Platform: CentOS 6.2 Shell:tcsh

I'm playing around with cd for a BASH script, and noticed the wondrous cd - option, but was left with many questions...

  1. Why the cd -? Isn't this redundant with cd ..?

    [As FatalError points out, these two commands don't do the same things... so the answer is "no"]

  2. Can you delve farther back into your history with - flag, a la in a browser?

    e.g. When I type cd -, it takes me to my previous directory, but then if I enter that command again, it takes me to the directory I just came from, creating a sort of loop.

    Is a shorthand for going back multiple levels supported?

    I realize I can go back with cd .., but was hoping this could be a gateway to a less verbose deep back, e.g. cd -3 vs. cd ../../../ ... hopefully that clarifies what I'm asking....

    As to the current feedback, while .. is a special directory, I don't see a reason why the built-in cd to the terminal couldn't use a shorthand for ../../ ... ../ e.g. cd ..5 or why the built-in also couldn't have a history (a la auto pushd/popd) that could be turned on and used like cd -3. I get that this could be somewhat of security/privacy risk, but I don't see how it's any worst than storing a command history, which most shells/terminals do.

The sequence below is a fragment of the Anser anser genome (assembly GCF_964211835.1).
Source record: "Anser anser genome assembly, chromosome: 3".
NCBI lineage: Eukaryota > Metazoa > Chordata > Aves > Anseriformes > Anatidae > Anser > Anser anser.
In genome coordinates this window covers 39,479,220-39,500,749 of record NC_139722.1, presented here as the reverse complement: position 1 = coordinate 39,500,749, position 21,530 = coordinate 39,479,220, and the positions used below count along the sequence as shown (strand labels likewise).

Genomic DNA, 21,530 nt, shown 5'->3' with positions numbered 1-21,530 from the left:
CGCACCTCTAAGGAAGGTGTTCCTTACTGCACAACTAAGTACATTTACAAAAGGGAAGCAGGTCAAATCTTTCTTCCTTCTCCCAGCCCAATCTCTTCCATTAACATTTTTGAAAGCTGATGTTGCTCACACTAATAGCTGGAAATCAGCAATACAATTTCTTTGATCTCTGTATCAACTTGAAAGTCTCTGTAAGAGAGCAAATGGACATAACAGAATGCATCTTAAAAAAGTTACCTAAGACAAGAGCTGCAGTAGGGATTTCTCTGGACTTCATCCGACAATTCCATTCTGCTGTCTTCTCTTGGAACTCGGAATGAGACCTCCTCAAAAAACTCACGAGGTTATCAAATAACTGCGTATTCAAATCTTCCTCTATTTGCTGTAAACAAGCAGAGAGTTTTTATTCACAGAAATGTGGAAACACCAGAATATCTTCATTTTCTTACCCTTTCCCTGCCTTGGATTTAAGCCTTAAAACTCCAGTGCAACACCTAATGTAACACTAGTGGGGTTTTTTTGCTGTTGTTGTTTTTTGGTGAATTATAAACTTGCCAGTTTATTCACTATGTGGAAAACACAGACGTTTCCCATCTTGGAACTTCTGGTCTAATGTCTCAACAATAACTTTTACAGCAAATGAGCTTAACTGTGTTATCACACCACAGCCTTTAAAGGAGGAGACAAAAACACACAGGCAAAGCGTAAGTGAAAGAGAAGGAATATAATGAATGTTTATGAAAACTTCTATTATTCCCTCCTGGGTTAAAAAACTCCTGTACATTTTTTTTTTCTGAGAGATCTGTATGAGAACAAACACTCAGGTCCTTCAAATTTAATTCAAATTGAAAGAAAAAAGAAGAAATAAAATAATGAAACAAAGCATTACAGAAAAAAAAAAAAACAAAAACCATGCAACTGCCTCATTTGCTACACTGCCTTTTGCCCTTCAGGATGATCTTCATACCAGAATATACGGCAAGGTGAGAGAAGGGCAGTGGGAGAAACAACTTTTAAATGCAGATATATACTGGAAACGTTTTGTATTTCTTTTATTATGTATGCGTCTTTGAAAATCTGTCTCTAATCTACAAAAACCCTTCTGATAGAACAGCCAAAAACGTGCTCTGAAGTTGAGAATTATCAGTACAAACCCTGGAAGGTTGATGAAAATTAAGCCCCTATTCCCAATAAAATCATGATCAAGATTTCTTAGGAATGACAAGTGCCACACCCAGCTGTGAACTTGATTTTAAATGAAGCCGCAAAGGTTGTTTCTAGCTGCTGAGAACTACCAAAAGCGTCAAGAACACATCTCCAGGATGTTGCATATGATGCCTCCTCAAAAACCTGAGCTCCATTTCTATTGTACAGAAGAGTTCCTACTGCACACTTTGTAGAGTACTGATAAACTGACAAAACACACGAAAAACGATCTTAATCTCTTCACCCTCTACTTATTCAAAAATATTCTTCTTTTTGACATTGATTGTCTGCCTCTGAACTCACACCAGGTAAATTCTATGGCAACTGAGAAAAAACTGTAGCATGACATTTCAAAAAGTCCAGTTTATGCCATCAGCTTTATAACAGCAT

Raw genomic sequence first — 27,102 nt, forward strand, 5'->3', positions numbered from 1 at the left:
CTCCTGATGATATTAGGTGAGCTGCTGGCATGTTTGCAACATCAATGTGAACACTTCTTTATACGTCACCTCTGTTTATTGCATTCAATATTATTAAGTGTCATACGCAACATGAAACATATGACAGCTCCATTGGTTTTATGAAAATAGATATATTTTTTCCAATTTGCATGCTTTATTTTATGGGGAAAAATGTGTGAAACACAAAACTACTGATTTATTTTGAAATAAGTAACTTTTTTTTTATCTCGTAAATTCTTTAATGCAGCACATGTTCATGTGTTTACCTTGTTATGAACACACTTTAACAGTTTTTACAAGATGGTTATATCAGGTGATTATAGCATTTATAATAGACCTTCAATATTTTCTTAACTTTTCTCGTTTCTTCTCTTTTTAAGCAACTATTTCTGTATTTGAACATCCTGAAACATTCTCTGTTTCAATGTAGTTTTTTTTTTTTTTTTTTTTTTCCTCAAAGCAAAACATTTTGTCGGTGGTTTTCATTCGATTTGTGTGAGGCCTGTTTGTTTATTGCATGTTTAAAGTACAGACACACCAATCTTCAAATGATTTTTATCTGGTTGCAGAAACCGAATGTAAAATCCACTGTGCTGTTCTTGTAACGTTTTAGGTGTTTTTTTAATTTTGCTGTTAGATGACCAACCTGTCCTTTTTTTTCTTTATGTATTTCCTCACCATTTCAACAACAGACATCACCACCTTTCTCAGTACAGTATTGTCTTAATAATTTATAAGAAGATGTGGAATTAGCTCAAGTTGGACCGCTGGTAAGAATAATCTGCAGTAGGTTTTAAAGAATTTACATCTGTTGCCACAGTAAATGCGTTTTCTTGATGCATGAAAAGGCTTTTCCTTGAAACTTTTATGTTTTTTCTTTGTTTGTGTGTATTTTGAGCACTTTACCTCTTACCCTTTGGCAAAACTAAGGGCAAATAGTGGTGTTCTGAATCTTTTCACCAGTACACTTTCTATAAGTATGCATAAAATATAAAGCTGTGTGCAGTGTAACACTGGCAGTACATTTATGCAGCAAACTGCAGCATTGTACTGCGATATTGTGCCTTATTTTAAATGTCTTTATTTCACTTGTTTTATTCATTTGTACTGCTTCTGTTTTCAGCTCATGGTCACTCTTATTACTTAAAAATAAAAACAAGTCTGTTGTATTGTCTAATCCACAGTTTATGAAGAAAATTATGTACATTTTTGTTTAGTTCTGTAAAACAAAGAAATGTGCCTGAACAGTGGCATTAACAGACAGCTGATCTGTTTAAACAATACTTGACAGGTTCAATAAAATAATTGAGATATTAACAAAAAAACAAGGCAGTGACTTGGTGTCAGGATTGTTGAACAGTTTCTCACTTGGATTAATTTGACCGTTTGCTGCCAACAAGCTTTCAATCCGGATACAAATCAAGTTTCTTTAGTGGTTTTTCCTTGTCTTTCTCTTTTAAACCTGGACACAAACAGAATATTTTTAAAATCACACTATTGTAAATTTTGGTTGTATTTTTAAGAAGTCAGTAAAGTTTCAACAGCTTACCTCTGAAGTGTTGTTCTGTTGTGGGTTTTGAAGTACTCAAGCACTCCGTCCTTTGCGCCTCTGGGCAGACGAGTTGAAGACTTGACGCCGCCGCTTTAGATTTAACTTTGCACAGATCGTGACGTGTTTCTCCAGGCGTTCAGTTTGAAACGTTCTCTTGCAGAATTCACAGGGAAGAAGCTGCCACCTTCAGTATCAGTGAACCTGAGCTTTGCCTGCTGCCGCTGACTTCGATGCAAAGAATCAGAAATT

3. The manpage for cd, accessible via man cd and help cd (it's the same for either command), only lists -L and -P flags.

    However when I type in cd --help it outputs Usage: cd [-plvn][-|<dir>]..

    Am I right in assuming the other flags and the - (back) option are nonstandard?

  4. What are the -n and -v flags for?

    Both seem to take me back to my home directory, that's all I've been able to figure out via experimentation.

A quick read on web resources [1][2] offered just the same sort of info that the man page did and didn't answer my questions.

Note: The second Linux-centric resource above claimed cd only had two options (obviously not true in current CentOS) hence my assumption that this functionality could be non-standard.